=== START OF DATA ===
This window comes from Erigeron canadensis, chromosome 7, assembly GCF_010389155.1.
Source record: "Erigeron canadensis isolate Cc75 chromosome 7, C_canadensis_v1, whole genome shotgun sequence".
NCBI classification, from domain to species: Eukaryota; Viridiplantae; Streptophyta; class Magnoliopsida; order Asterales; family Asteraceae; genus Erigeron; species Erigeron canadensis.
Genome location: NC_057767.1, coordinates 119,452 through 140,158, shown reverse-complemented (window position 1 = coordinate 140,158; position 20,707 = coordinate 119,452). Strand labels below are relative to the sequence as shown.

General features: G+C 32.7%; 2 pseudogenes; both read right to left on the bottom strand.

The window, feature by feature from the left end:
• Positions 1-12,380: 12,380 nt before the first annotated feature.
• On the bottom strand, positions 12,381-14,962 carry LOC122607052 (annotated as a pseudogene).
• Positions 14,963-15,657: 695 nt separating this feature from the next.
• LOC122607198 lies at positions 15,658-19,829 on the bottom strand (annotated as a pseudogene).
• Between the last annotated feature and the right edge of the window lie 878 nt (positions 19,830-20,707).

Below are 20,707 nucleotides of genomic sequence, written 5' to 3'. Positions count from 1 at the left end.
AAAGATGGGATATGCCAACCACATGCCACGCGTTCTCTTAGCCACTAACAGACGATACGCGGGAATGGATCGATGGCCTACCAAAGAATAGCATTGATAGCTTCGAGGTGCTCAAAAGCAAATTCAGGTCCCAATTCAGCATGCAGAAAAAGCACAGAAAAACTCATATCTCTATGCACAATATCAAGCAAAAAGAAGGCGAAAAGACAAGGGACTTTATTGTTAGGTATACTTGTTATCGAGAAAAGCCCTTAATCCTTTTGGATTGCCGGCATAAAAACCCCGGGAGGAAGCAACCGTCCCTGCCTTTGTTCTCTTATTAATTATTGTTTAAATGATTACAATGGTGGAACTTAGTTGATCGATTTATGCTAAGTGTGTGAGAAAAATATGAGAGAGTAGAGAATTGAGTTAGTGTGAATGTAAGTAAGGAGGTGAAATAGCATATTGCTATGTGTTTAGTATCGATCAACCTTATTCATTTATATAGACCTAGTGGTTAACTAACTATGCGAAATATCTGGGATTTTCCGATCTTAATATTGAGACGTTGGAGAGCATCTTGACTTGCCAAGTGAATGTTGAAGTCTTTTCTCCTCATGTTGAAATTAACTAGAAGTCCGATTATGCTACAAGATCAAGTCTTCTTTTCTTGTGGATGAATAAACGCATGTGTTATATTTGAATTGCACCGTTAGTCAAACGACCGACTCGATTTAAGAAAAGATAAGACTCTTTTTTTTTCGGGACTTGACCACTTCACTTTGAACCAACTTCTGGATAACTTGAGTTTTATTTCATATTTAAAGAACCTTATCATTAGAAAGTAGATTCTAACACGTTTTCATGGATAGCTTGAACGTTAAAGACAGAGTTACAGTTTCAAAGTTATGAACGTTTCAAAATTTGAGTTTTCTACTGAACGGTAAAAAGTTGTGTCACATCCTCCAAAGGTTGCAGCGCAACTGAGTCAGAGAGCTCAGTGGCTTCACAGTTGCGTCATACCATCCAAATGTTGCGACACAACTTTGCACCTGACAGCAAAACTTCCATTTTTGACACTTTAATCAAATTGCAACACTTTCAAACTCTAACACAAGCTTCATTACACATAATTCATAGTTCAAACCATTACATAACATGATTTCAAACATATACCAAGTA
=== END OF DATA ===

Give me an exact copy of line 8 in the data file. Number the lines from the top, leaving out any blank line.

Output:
• On the bottom strand, positions 12,381-14,962 carry LOC122607052 (annotated as a pseudogene).